Me interesa la palabra duende. En su libro Al sur de Granada Gerald Brenan, que se mudó al pueblo de Yegen en La Alpujarra de Andalucía después de la guerra primera mundial, explica el concepto de duende y sigue así:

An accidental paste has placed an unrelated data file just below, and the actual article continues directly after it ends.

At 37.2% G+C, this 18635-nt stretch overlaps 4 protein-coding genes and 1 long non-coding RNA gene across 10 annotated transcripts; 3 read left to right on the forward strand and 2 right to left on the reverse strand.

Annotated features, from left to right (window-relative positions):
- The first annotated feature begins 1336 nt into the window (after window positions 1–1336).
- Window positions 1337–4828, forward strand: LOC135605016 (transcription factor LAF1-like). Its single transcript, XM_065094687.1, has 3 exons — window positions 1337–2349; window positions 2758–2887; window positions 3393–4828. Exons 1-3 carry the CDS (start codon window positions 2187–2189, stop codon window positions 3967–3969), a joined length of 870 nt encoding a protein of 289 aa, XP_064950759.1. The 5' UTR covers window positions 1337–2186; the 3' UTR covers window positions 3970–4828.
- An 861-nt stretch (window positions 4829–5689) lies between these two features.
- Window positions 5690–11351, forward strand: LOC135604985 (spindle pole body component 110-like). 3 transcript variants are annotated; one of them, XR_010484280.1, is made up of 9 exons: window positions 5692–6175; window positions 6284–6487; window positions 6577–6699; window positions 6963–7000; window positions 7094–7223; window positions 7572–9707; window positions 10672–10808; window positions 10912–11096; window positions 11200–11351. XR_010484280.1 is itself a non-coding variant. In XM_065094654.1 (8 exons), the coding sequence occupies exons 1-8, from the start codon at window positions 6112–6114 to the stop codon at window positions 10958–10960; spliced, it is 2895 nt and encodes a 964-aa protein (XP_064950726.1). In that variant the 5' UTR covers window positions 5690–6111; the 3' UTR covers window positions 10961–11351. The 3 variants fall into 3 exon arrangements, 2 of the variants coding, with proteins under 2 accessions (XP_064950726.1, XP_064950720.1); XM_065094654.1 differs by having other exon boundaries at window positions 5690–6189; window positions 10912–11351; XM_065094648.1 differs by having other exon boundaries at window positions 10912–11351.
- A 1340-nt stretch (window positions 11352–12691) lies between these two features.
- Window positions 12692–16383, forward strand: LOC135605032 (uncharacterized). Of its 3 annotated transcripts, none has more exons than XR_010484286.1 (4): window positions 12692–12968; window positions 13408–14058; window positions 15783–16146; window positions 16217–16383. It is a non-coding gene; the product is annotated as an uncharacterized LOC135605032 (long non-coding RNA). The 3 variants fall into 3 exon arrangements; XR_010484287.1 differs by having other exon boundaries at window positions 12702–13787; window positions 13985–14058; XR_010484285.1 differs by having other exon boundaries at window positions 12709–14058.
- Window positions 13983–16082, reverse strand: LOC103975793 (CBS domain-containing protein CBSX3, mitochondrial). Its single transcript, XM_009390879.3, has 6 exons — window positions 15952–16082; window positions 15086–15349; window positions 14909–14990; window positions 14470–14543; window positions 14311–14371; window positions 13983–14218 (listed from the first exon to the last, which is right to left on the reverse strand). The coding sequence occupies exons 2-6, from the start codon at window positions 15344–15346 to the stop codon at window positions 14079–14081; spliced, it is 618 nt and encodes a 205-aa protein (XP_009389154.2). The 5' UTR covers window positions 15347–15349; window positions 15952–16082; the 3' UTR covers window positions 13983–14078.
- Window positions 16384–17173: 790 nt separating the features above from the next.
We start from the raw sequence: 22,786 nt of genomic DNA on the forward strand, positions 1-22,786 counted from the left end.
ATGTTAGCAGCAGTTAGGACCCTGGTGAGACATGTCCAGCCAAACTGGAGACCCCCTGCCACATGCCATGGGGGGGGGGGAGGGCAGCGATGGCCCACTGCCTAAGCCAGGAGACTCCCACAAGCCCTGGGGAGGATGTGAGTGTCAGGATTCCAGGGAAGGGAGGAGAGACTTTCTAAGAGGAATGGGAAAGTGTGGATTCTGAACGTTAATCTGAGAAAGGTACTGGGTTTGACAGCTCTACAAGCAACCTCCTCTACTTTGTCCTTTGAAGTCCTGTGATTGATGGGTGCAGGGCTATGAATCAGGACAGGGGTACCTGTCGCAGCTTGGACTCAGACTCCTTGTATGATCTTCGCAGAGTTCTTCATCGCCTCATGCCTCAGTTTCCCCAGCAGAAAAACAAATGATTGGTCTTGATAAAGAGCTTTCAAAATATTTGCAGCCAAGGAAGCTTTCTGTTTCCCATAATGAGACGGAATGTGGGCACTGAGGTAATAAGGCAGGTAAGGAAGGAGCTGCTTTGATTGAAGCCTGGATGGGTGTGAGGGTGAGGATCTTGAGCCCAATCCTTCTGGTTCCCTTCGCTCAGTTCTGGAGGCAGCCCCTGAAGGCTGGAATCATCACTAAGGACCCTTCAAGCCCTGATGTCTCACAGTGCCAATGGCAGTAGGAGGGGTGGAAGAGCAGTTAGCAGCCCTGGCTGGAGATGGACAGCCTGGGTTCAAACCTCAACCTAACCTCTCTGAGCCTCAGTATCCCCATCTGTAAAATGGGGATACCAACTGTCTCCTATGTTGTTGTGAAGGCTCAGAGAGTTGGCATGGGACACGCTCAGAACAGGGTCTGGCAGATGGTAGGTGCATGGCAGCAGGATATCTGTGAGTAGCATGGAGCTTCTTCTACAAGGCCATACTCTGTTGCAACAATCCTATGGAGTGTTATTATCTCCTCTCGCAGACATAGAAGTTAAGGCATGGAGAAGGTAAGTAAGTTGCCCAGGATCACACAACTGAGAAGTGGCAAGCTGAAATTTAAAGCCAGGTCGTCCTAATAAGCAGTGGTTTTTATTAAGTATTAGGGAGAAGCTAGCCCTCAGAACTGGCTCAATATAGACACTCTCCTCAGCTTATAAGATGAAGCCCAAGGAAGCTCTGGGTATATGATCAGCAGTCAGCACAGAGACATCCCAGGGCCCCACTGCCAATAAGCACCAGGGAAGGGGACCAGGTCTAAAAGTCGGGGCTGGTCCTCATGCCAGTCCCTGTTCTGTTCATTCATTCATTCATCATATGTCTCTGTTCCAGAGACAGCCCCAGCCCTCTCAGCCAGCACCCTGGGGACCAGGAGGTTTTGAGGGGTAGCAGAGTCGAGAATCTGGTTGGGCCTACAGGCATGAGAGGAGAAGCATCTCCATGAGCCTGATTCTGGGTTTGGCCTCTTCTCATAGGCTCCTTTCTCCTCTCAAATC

Another phrase of the same sort is tiene ángel, 'has angel', which is an idiomatic way of saying 'has charm or grace'. A person can have mal ángel as well as buen ángel --- that is, be a sinister sort of person --- and he can even be desangelado, 'un-angeled' or colourless. In addition to this he can have buena (or mala) sombra, that is, can 'cast a good (or a bad) shadow'. All these expressions, which are only partly translatable, imply a belief in a supernatural power or mana (the Moors call it baraka) which dwells in people and affects their character and capabilities, except that the phrase time duende suggests a merely temporary and occasional possession because the duende only manifests himself in moments of great emotion. In Yegen, however, we did not use this phrase: we said instead tiene solitaria. The solitaria is the tapeworm and is here conceived of as a sort of indwelling sprite, something like a leprechaun, which enables the singer to give that extra something which makes his song so deeply disturbing and poignant.